As the West unites to confront Vladimir Putin’s aggression in Ukraine, it faces an intensely dangerous dilemma. To intervene militarily – by, for example, declaring a no-fly zone that could result in NATO aircraft shooting down Russian warplanes – may trigger a disastrous escalation to nuclear conflict. To do nothing, on the other hand, would be both feebly to accede to the destruction of the rules-based international order that guarantees our security and to fail a fellow democracy made victim of brutal invasion. In search of a way through, Western countries have directed an unprecedentedly severe battery of punitive economic measures against Russia, ranging from freezing the assets of its central bank to commercial boycotts. For those of us seeking better to understand this reaction and to gauge its likely efficacy, there is no better place to turn than Cornell historian Nicholas Mulder’s erudite and uncannily timely book on the origins of economic sanctions.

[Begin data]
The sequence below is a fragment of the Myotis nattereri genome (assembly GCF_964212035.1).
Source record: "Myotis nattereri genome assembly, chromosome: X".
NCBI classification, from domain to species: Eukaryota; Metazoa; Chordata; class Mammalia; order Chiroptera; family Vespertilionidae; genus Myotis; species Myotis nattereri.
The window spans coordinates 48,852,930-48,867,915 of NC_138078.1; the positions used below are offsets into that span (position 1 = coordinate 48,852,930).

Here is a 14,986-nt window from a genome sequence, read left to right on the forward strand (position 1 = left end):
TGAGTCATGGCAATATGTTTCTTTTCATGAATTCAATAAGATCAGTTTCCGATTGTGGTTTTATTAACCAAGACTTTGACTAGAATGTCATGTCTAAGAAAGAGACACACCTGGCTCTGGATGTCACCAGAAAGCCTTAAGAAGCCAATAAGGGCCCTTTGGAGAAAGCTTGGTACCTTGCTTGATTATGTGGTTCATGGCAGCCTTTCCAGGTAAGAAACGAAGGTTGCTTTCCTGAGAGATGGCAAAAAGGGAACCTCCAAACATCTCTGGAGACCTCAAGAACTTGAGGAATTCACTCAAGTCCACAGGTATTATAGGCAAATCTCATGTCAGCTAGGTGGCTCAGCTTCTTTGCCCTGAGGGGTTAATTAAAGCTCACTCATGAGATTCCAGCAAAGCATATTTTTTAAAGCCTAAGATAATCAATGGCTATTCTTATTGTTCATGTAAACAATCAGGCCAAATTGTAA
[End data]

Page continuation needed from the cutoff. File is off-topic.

Sanctions, a term covering an eclectic mix of coercive naval, diplomatic and administrative measures designed to apply political pressure through interrupting flows of goods, food, energy and information, can be derided as tepid gestures by states unwilling to risk lives in pursuit of their objectives. Although in recent decades their use has proliferated, most sanctions fail: only in a third of instances have they achieved even partial success. Yet this statistic belies sanctions’ fearsome origins. As Mulder ably explains, the modern application of economic pressure in international politics is rooted in Britain and its allies’ blockade of central Europe during the First World War. The methods invented in 1914–18 to sever flows of finance and cut supplies of raw materials and food to Germany did not win the conflict, but they inflicted a terrible toll. By the time the blockade on Germany was lifted in July 1919, eight months after fighting had ceased, some 400,000 civilians had died of starvation and malnutrition-related illnesses.
This experience had a profound impact on the interwar world, and particularly on its new international guarantor, the League of Nations. The League is often seen as toothless. During its design, US opposition had denied it the power to organise armed intervention. However, under Article 16 of its